“We are looking for all opportunities to use the vaccine before it expires,” said Pennsylvania’s O’Neill.
He was unable to provide an estimate of how many doses might be expiring between all providers across the state, and declined to say whether the state was working with providers to make plans for doses. Chester County Health Director Jeanne Franklin said her department has had conversations with the state about returning unused doses that could then be given to other states or providers outside Pennsylvania.
J&J usage was halted for 11 days in April after six cases of a rare blood-clotting disorder were reported in women who had taken the vaccine. After a review by the FDA, it was deemed safe to continue using, and officials said the federal government’s caution should give Americans confidence in the vaccine process. But they also worried that the pause would scare people off, potentially even hurting the country’s chance at herd immunity.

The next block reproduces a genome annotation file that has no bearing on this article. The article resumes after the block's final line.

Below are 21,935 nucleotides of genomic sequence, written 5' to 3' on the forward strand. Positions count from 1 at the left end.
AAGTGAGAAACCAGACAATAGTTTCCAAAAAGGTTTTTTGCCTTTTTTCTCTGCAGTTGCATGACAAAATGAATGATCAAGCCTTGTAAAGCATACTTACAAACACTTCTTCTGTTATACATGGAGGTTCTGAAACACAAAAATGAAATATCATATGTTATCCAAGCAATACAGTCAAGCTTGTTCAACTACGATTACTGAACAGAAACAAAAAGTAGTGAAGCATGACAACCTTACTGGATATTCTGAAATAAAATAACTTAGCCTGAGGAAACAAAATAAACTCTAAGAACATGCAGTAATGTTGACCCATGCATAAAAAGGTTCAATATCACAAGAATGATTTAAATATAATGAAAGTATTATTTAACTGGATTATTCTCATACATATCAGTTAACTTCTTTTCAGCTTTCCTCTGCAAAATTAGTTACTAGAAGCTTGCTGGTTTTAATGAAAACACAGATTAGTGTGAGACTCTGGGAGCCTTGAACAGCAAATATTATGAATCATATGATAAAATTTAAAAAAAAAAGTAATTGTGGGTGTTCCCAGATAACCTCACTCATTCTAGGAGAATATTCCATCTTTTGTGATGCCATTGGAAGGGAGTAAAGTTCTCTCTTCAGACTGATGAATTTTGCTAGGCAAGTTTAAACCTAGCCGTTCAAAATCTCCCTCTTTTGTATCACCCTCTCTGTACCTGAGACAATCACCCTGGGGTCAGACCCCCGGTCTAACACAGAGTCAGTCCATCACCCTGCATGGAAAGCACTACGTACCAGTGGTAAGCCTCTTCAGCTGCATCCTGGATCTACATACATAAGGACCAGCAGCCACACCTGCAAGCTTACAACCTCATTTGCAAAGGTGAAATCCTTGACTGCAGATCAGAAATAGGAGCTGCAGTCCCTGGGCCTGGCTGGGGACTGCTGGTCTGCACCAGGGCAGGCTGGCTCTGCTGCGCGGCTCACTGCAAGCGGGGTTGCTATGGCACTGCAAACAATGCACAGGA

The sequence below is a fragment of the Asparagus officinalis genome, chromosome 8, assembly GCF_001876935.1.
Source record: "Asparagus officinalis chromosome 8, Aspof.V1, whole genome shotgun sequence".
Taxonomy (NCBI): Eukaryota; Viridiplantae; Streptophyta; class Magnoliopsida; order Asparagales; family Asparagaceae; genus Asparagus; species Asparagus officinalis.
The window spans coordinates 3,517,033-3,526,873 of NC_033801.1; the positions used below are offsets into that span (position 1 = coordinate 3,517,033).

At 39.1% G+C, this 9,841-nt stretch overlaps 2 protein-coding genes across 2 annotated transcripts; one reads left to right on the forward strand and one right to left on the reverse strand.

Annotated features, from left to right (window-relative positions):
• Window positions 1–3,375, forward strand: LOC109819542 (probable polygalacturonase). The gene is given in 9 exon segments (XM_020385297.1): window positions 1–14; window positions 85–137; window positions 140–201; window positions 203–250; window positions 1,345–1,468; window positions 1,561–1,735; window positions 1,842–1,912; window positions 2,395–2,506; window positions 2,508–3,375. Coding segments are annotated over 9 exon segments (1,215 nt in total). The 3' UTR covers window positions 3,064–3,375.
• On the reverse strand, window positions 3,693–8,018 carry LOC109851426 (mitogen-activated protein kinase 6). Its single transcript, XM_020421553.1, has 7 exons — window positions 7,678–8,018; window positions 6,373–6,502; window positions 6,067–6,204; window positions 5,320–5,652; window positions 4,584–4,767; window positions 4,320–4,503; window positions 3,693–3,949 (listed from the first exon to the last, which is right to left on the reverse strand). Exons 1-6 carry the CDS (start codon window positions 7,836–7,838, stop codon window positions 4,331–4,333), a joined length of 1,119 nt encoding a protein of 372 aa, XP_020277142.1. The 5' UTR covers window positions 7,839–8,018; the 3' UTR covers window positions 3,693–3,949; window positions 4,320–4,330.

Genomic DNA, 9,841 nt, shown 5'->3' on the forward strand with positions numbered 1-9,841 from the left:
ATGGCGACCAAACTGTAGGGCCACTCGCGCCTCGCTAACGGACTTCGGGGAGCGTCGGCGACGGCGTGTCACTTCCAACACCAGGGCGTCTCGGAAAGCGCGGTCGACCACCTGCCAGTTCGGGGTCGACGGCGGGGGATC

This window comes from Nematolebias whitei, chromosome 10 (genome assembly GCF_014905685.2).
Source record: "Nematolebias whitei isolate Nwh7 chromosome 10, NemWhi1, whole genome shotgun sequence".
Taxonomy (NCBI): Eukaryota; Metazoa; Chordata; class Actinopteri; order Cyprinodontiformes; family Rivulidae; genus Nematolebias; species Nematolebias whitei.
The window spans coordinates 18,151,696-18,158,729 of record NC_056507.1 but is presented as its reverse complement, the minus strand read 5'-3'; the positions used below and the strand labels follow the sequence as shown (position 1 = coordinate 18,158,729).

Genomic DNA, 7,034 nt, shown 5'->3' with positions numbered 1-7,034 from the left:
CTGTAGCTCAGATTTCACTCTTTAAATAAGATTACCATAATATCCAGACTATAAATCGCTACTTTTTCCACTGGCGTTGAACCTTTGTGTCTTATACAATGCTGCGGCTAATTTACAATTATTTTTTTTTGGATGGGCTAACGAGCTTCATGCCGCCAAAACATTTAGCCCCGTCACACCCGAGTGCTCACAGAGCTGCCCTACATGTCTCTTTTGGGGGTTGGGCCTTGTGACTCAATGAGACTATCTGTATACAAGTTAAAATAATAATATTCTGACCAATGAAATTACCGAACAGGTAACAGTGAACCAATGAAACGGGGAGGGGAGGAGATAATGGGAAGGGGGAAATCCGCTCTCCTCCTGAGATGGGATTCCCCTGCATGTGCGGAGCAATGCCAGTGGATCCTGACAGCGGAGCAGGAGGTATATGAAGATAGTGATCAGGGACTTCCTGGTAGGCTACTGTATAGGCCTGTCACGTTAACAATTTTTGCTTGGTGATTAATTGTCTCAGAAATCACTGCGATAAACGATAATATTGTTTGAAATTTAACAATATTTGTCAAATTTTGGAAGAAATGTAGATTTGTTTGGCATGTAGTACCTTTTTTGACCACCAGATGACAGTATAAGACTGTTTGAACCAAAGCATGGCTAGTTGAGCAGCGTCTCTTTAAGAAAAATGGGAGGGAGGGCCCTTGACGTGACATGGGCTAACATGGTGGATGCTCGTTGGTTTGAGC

Across the region, some were frustrated last month when they learned the J&J vaccine had been paused and they had to get Pfizer or Moderna instead of the “one-and-done” shot they wanted.
At the time, Dale Mansukh of Levittown said that after weighing the risks against the benefits he still would have gotten the single shot.
“I was excited to get the J&J shot,” he said. “I am disappointed to get one of the alternates. But hey, a vaccine is a vaccine.”
But others were deterred. On the streets of Coatesville on a recent morning, many expressed deep hesitancy they said had been exacerbated by the pause. When a volunteer told residents and business patrons about a nearby clinic, the first question from many was: “What vaccine is it?”